The autopsy of an infant with HHV-6B encephalitis showed a viral load 4-5 fold higher in the hippocampus compared to other parts of the brain. Neurons, oligodendrocytes and vascular endothelial cells were infected, but not astrocytes or microglia.
The infant, who died three days after developing a seizure, had massive brain edema. Microscopic examination showed swollen astrocytes and ballooned oligodendrocytes in the frontal white matter, along with neuronal cell death and microglial infiltration in the frontal cortex. Of interest, the hippocampus had neither neuronal loss nor reactive glial response.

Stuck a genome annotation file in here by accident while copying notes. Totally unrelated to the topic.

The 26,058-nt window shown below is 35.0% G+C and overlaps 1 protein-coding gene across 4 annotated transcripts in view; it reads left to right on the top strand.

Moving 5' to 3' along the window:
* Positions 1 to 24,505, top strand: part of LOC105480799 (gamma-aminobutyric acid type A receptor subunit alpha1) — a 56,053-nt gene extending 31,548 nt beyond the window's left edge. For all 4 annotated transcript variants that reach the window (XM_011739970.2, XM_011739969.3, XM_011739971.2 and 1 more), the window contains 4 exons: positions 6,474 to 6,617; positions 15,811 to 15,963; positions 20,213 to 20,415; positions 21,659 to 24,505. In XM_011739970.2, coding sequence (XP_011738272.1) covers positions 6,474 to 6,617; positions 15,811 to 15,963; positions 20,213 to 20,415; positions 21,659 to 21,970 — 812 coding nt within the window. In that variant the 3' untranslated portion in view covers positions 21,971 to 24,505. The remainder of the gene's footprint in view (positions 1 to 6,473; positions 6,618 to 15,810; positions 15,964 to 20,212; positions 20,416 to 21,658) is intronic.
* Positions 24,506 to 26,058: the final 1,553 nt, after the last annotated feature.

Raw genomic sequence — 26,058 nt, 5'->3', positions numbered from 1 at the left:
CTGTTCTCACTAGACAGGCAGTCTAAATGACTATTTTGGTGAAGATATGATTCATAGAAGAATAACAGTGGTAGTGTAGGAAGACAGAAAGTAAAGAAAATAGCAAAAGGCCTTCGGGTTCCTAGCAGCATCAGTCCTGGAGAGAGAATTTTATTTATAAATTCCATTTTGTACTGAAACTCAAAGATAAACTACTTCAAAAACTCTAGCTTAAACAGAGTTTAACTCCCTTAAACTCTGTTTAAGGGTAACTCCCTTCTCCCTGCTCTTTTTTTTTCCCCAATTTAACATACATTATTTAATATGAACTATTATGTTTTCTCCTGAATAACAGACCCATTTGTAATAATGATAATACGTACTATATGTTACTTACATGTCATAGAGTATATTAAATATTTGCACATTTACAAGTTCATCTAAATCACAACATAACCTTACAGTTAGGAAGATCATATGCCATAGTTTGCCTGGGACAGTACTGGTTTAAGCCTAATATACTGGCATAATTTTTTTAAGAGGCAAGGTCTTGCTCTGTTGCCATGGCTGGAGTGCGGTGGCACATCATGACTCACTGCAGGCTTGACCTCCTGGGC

The authors speculate that reactivation of silent and abundant HHV-6B infection in the hippocampus might be associated with hippocampus-oriented disorders such as temporal lobe epilepsy.
For more information, read the full paper: Miyahara 2018